The Law of Love on Valentine’s Day

In honour of Valentine’s Day, we thought we’d revisit David Suzuki’s chapter “The Law of Love” from his book The Sacred Balance to give all the lovers out there a few words to live by. The Sacred Balance is an examination of our place in the natural world in light of sweeping environmental changes and ever-changing advances in scientific knowledge.

In this chapter, Suzuki touches on all the different loves human beings thrive on and how they suffer when deprived of them. He walks us through romantic love, like how dopamine and oxytocin create that famous chemistry and why prairie voles mate for life (sexy stuff!).

There’s also the not insignificant love between parent and child. Researchers have found that when children are deprived of parental care, the harm is not only emotional, but they can experience severe developmental delays.

Lastly, he explores the connection between human beings and the Earth. Suzuki makes a scientific and philosophical case for love of the natural world that is nothing short of romantic:

‘The Law of Love’

excerpted from The Sacred Balance

The evolutionary context of human history makes it plausible that the human genome—the DNA blueprint that makes us what we are—has over time acquired a genetically programmed need to be in the company of other species. Edward O. Wilson has coined the term “biophilia” (based on the Greek words for life” and “love”) for this need. He defines biophilia as “the innate tendency to focus on life and life-like processes.” It leads to an “emotional affiliation of human beings to other living things…Multiple strands of emotional response are woven into symbols composing a large part of culture.

Elders, poets and philosophers in all cultures, including our own, have expressed a similar sense of brotherhood or sisterhood, of mutual compassion and common interest with the rest of the living world—a relationship that can only be described as love. Its source is “fellow-feeling”: the knowledge that we are, like all other forms of life, children of the Earth, members of the same family.”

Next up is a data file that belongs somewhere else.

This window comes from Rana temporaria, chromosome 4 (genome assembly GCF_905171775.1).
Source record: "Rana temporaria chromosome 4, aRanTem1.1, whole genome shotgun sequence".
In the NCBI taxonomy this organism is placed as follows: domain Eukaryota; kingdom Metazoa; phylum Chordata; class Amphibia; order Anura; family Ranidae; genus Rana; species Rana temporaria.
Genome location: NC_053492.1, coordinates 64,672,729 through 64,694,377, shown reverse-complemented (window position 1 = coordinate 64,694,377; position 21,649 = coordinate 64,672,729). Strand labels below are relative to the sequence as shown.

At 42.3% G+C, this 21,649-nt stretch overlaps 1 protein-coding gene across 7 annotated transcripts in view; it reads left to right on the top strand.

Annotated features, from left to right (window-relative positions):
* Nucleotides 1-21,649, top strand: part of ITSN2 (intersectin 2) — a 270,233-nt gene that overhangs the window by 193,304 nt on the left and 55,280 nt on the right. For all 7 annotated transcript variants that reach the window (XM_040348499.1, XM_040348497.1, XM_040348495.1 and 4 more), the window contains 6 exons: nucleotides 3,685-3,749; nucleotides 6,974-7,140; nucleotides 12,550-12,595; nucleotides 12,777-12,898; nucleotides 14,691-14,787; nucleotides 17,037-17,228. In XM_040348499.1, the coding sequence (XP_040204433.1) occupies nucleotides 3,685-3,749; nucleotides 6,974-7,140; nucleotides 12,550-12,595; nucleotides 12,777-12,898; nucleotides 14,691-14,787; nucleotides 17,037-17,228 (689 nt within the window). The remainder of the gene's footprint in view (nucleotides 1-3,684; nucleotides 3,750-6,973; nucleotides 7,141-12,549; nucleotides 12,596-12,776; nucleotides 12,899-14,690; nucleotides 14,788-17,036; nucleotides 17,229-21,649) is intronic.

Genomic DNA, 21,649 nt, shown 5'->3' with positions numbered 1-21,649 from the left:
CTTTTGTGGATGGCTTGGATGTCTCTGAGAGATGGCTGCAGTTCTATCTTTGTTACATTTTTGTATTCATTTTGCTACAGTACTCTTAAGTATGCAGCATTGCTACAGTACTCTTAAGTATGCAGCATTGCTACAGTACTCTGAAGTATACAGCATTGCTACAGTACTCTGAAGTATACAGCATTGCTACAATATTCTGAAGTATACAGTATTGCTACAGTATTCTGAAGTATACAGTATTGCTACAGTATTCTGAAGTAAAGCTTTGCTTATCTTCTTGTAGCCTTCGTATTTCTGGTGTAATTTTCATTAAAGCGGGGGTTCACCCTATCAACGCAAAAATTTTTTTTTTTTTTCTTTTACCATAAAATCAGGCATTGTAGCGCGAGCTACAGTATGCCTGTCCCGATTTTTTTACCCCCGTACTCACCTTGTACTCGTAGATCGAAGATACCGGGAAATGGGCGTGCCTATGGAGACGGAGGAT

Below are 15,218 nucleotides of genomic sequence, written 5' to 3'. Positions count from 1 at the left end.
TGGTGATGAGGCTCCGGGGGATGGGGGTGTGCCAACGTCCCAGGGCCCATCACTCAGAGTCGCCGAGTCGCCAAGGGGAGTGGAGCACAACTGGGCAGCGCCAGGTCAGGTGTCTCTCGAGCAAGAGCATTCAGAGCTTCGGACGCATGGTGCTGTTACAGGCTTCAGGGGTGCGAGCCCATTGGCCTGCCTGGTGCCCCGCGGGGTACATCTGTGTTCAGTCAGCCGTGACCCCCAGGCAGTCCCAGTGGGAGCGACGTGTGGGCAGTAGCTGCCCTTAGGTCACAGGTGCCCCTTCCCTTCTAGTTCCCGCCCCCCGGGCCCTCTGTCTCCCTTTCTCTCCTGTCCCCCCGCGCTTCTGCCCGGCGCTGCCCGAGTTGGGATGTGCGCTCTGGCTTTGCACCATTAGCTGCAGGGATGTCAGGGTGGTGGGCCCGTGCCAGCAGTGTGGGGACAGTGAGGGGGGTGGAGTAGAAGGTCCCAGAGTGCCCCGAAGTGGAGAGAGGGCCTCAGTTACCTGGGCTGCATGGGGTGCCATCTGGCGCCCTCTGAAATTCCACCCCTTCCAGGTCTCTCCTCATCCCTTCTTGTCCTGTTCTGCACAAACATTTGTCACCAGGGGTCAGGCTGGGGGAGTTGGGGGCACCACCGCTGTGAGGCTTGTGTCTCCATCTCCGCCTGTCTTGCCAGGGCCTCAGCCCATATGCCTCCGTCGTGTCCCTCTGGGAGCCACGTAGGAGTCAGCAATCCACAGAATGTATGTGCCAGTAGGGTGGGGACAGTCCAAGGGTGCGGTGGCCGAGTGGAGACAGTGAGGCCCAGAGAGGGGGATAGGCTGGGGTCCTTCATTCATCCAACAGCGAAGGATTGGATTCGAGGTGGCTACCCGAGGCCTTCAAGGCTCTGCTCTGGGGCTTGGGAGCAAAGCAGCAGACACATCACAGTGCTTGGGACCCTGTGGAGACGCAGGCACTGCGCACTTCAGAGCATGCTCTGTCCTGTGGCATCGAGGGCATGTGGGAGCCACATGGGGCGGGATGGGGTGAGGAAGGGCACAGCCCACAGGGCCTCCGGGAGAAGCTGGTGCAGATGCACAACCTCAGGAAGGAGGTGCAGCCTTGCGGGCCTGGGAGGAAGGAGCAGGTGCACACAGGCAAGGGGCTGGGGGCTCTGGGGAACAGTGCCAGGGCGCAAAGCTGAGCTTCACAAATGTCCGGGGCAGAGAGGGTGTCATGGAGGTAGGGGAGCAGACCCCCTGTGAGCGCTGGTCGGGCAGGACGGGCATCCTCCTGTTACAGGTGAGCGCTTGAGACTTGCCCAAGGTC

Watch children respond to a wasp or butterfly. Infants seem drawn to an insect’s movement and colour, often reaching out to touch it. They exhibit neither fear nor disgust, only fascination. Yet by the time they enter kindergarten, enchantment with nature has often been replaced with revulsion as many children recoil in fear or loathing at the sight of a beetle or fly. By teaching children to fear nature, we increase our estrangement and fail to satisfy our inborn biophilic needs. We sever the connections, the love that infuses our actions with compassion for our fellow beings…Biophilia provides us with a conceptual framework through which human behaviour can be examined and evolutionary mechanisms suggested. It is a new story, which includes us in the living world around us, restoring us to our long-lost family.


Built into the fundamental properties of matter is mutual attraction that could be thought of as the basis for love. For human beings, love…is the humanizing force that confers health in body and mind. Receiving love releases the capacity for love and compassion that is a critical part of living together as social beings. That love extends beyond those of our own species – we have an innate affinity for other life-forms. If we are to deliberately plot a sustainable future, the opportunity for each of us to experience love, family and other species must be a fundamental component.

In short, he submits that we cannot live without these core connections to others and to our environment; that they have been a vital part of human lives for as long as our species has existed. While plotting a sustainable future, we must seek this balance. We simply cannot experience the full breadth of humanity without it. Love will keep us together, essentially.

It’s easy to feel a little cynical about a day when you’re culturally obligated to buy chocolates and jewelry and the romance can seem forced, but hopefully this broader definition of why love matters will put you in the spirit of things. So, this Valentine’s Day consider taking your significant other, family member or friend for a walk outdoors. You won’t regret it.

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